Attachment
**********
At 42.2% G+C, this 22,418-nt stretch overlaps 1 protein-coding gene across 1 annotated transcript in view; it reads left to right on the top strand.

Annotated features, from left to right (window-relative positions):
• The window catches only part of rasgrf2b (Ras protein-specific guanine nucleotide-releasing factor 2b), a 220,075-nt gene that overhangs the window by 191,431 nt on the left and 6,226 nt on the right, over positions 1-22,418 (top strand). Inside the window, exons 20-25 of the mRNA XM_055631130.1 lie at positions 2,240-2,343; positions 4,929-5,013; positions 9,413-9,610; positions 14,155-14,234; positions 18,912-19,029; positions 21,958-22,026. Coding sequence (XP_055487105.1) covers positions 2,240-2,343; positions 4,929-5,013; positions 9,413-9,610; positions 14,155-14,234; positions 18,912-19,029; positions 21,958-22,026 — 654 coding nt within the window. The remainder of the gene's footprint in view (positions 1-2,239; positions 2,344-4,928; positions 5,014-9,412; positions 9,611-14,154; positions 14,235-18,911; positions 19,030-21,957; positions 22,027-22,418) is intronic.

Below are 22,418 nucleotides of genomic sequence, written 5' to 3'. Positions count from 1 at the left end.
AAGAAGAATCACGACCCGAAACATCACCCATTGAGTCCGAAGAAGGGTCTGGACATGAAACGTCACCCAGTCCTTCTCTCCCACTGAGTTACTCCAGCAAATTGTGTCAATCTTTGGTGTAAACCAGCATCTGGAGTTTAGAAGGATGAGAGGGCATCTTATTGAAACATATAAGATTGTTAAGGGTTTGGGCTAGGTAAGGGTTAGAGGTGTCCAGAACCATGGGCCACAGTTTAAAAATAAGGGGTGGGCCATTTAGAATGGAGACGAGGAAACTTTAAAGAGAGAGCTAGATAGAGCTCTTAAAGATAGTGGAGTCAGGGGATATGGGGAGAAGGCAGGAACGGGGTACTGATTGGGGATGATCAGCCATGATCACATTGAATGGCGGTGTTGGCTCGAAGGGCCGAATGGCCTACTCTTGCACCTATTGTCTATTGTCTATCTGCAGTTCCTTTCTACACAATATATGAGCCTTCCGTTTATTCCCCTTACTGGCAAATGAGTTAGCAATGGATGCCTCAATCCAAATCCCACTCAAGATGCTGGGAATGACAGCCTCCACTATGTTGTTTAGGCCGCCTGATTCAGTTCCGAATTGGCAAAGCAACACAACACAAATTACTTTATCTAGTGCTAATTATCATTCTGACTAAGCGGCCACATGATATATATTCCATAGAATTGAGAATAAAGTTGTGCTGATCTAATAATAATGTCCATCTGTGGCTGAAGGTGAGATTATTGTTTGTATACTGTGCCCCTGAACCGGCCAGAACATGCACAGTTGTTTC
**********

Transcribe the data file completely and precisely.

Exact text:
At 42.2% G+C, this 22,418-nt stretch overlaps 1 protein-coding gene across 1 annotated transcript in view; it reads left to right on the top strand.

Annotated features, from left to right (window-relative positions):
• The window catches only part of rasgrf2b (Ras protein-specific guanine nucleotide-releasing factor 2b), a 220,075-nt gene that overhangs the window by 191,431 nt on the left and 6,226 nt on the right, over positions 1-22,418 (top strand). Inside the window, exons 20-25 of the mRNA XM_055631130.1 lie at positions 2,240-2,343; positions 4,929-5,013; positions 9,413-9,610; positions 14,155-14,234; positions 18,912-19,029; positions 21,958-22,026. Coding sequence (XP_055487105.1) covers positions 2,240-2,343; positions 4,929-5,013; positions 9,413-9,610; positions 14,155-14,234; positions 18,912-19,029; positions 21,958-22,026 — 654 coding nt within the window. The remainder of the gene's footprint in view (positions 1-2,239; positions 2,344-4,928; positions 5,014-9,412; positions 9,611-14,154; positions 14,235-18,911; positions 19,030-21,957; positions 22,027-22,418) is intronic.

Below are 22,418 nucleotides of genomic sequence, written 5' to 3'. Positions count from 1 at the left end.
AAGAAGAATCACGACCCGAAACATCACCCATTGAGTCCGAAGAAGGGTCTGGACATGAAACGTCACCCAGTCCTTCTCTCCCACTGAGTTACTCCAGCAAATTGTGTCAATCTTTGGTGTAAACCAGCATCTGGAGTTTAGAAGGATGAGAGGGCATCTTATTGAAACATATAAGATTGTTAAGGGTTTGGGCTAGGTAAGGGTTAGAGGTGTCCAGAACCATGGGCCACAGTTTAAAAATAAGGGGTGGGCCATTTAGAATGGAGACGAGGAAACTTTAAAGAGAGAGCTAGATAGAGCTCTTAAAGATAGTGGAGTCAGGGGATATGGGGAGAAGGCAGGAACGGGGTACTGATTGGGGATGATCAGCCATGATCACATTGAATGGCGGTGTTGGCTCGAAGGGCCGAATGGCCTACTCTTGCACCTATTGTCTATTGTCTATCTGCAGTTCCTTTCTACACAATATATGAGCCTTCCGTTTATTCCCCTTACTGGCAAATGAGTTAGCAATGGATGCCTCAATCCAAATCCCACTCAAGATGCTGGGAATGACAGCCTCCACTATGTTGTTTAGGCCGCCTGATTCAGTTCCGAATTGGCAAAGCAACACAACACAAATTACTTTATCTAGTGCTAATTATCATTCTGACTAAGCGGCCACATGATATATATTCCATAGAATTGAGAATAAAGTTGTGCTGATCTAATAATAATGTCCATCTGTGGCTGAAGGTGAGATTATTGTTTGTATACTGTGCCCCTGAACCGGCCAGAACATGCACAGTTGTTTC